Kiwi actor Jay Ryan was preparing to pack up and move home from Hollywood when a role in the sequel to the most successful horror film of all time breathed life into his career.
When Stephen King's 1986 novel It – about a group of friends tormented by a supernatural circus clown named Pennywise – was adapted into a movie for the second time in 2017, it wasn't simply a hit, it was the most successful horror film of all time.
Given that it only chronicled the childhood sections of the book, updated to take place during the late 1980s, a current day-set sequel with movie stars playing grown-up versions of the characters became an instant and exciting inevitability.
Somewhat less inevitable was the participation of Kiwi actor Ryan, in the biggest project of his career.
Although he is one of Aotearoa's most successful acting exports, having starred in television shows such as Beauty and the Beast and Mary Kills People, the former Go Girls guy agrees that It: Chapter 2 represents a big step up for him.
"Absolutely. I've been working my way up for a long time to finally get a movie," Ryan tells TimeOut during an interview in Hollywood. "But I've also been tied up in TV contracts since the beginning of time. So that's been a real pain in the butt, but also a blessing."
Ryan says he had to take a leap of faith in order to get a decent movie role.
"I kind of went out and said, 'I'm not going to accept TV work for a little bit' and I spent eight months here grinding. I was about to go home, and in the last couple of days I got cast in this. It was kind of the last hour. So yeah, this is definitely a pinnacle and what I've been struggling a long time for. It's been incredible to be paired up against Jessica and James."
That's Jessica as in, Chastain (Zero Dark Thirty) and James as in McAvoy (Glass), two of Ryan's It: Chapter 2 co-stars who have also joined him for his chat with TimeOut. They play the adult versions of Beverly and Bill, who are the other two points in a love triangle with Ryan's character, Ben, played as a child by Jeremy Ray Taylor in the 2017 film.
Ryan says his childhood resemblance to Taylor was a factor in his casting.
"The audition scene was very small and I went in and did the scene once. [They said] 'Thank you very much, goodbye'. I was like, 'F***, that's the end of that'. Then the studio asked if I could send in some photographs of me as a kid. I had a headshot from when I was like, 10, trying to be an actor, and I looked very similar to Jeremy when he was in the first film. So it matched up really nicely and it sealed the deal."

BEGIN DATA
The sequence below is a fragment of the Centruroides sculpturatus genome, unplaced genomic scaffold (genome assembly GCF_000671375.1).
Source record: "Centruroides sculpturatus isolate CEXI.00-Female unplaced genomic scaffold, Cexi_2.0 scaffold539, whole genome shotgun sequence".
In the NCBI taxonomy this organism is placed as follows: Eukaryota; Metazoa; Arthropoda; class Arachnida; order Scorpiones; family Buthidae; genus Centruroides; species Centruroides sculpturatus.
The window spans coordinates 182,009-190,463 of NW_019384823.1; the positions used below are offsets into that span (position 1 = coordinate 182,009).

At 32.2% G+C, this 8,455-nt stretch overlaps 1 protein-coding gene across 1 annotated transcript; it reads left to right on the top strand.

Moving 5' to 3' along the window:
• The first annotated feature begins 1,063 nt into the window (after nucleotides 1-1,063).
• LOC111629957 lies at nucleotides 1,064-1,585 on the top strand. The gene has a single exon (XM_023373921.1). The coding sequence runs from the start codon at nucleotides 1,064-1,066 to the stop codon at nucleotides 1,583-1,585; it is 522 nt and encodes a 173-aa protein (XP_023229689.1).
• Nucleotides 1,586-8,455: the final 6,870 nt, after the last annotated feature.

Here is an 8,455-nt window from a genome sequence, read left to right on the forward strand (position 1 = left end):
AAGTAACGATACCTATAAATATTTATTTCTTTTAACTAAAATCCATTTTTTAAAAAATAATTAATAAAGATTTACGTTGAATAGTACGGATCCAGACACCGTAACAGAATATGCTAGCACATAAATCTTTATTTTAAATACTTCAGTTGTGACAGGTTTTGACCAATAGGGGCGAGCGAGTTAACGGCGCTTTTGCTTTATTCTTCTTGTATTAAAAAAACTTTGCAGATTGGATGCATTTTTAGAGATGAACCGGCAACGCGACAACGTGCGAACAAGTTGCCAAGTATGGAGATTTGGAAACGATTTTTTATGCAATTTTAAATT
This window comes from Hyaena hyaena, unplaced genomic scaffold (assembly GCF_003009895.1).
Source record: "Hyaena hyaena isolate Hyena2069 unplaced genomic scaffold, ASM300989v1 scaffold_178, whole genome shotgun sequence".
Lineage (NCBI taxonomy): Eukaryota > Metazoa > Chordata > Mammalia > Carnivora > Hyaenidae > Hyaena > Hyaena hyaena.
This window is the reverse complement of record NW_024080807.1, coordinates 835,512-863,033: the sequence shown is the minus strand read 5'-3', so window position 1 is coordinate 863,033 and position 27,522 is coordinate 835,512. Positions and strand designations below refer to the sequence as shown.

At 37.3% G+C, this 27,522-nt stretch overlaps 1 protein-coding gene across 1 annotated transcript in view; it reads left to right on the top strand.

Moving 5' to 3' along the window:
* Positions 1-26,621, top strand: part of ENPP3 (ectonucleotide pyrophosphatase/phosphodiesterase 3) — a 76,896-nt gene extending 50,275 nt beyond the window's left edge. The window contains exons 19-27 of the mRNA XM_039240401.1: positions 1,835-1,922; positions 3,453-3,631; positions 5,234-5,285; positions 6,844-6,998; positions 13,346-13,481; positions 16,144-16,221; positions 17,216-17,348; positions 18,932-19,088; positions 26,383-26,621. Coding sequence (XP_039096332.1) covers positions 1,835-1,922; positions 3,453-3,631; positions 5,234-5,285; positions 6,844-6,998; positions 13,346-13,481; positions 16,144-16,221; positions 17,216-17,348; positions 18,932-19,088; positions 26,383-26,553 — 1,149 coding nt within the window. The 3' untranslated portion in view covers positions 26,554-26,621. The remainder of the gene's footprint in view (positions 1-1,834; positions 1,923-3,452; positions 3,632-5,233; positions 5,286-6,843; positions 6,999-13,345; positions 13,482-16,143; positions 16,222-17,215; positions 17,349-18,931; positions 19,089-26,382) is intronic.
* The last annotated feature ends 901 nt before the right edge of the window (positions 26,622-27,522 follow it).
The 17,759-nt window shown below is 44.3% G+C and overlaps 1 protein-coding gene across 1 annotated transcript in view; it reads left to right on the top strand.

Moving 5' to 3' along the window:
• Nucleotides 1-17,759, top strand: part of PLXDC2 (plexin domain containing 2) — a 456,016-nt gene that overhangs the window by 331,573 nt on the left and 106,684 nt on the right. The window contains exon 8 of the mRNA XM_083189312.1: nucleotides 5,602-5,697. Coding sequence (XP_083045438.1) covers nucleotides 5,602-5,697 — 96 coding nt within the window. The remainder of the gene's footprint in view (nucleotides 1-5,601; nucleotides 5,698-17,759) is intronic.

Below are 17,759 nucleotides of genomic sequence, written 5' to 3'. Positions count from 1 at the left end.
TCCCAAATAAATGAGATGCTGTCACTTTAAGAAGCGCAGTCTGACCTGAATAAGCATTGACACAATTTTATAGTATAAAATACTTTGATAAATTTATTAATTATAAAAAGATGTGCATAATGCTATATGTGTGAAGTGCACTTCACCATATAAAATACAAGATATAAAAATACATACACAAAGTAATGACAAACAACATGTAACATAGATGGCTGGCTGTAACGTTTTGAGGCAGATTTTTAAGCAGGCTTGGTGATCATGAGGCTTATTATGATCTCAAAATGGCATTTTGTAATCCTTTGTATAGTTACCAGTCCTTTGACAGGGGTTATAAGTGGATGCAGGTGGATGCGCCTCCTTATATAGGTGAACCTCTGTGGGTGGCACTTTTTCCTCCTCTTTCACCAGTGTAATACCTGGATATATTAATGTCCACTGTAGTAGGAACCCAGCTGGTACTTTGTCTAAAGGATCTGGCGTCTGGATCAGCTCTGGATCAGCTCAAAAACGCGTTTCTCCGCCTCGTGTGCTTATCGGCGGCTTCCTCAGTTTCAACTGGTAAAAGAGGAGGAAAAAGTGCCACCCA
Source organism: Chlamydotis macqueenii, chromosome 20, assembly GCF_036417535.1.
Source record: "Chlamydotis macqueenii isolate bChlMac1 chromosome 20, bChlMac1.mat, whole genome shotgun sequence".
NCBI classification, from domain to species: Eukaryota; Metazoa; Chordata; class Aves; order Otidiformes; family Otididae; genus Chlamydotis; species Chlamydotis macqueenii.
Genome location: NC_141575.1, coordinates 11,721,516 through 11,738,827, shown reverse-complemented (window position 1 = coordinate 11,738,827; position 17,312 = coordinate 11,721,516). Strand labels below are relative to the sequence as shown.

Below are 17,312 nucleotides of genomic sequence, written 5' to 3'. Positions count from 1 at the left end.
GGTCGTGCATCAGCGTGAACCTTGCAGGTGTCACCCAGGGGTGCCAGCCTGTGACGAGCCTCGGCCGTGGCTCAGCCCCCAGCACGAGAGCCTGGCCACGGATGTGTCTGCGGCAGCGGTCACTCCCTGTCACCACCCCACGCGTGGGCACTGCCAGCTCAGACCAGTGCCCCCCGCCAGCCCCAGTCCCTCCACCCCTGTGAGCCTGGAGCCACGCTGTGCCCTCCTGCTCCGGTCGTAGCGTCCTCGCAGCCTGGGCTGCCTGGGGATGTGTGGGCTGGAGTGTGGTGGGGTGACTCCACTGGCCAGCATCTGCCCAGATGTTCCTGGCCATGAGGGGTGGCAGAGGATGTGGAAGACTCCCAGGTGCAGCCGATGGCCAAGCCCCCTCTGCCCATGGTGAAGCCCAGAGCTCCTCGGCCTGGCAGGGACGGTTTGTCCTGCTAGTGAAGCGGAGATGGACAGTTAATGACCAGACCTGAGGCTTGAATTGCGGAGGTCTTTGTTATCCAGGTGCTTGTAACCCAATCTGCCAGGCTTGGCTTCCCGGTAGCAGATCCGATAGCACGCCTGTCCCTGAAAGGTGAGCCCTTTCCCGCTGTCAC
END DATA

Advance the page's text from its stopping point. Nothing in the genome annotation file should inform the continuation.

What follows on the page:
Chastain's involvement was somewhat more pre-ordained, and not just because she had a history with It 1 and 2 director Andy Muschietti, having starred in his 2013 breakout Mama. The moment It was released, many online observed that Sophia Lillis, who played the young Beverly, could easily grow up to be Jessica Chastain.
"I got a text from Andy right before he started making the first film," Chastain tells TimeOut. "It was a picture of Sophia and a picture of myself, side-by-side, and he just wrote: 'Whaddaya think?'"
Chastain's casting then brought about that of McAvoy.
"I weirdly found out about it through Jessica," says McAvoy. "We were making X-Men: Dark Phoenix. I'd been to the see the first instalment with Nick Hoult the night before and we were talking about it, and Jess went, 'You know, my friend Andy who I did Mama with, he directed It, he's long thought about you as the older version of Bill'. You take it with a pinch of salt, but a couple of months later it happened. It was great."
The actors say they took acting cues from the kids in the first film.
"I really used Sophia's performance as Beverly as my guidepost," says Chastain. "What I loved about the first chapter is that for Beverly, her biggest nightmare was at home waiting for her. She feels like she's not going to lose a lot, so she's kind of like, 'f** it all'. I really felt that from Sophia's performance."
"I wanted to infuse the adult Ben with that same sweetness, the longing that he has for Beverly in the first film," says Ryan. "Whether or not it comes to fruition for him is, you know, in the pudding, but I think that was one of the sweetest things in watching Ben as a child, relating to that young love."
The first It movie had a somewhat tortuous path to the big screen, but with its huge success, Muschietti had more of a free hand this time around.
"We had more money, so we had a little more space, and more days and more hours," Muschietti tells TimeOut in a separate interview. "So that basically lays the ground to have more fun."
By "fun", he means "scare the pants off the audience".
"The thing I'm enhancing a bit in the second one is the horror element," says Muschietti. "The first movie, everything is balanced. But I would've liked to make it scarier, so I have that chance on the second one."
Muschietti says he also wanted King himself to have more involvement in the sequel.
"Not in a working sense, but I really wanted his feedback, which is something we didn't have on the first one. The first one he left us completely to our ourselves, no interference, so in this one we sent him the draft to get his feedback. He's super-cool, he embraces the adaptation as something that is created by a different artist and it's a different animal. But because I wrote to him, he said, 'Well, maybe you can include this scene and this scene.'"
The fact that the sequel revolves around adults is key to its effectiveness, according to the director.
"The second part is more about fears that grow in you, and basically explode when you're a grown-up," says Muschietti. "It talks about fears that are more related to real-life adults. They are fears that are more real, more profound and deep."
Who: Jay Ryan, Jessica Chastain, James McAvoy, Andy Muschietti
What: It: Chapter 2
When: In cinemas next Thursday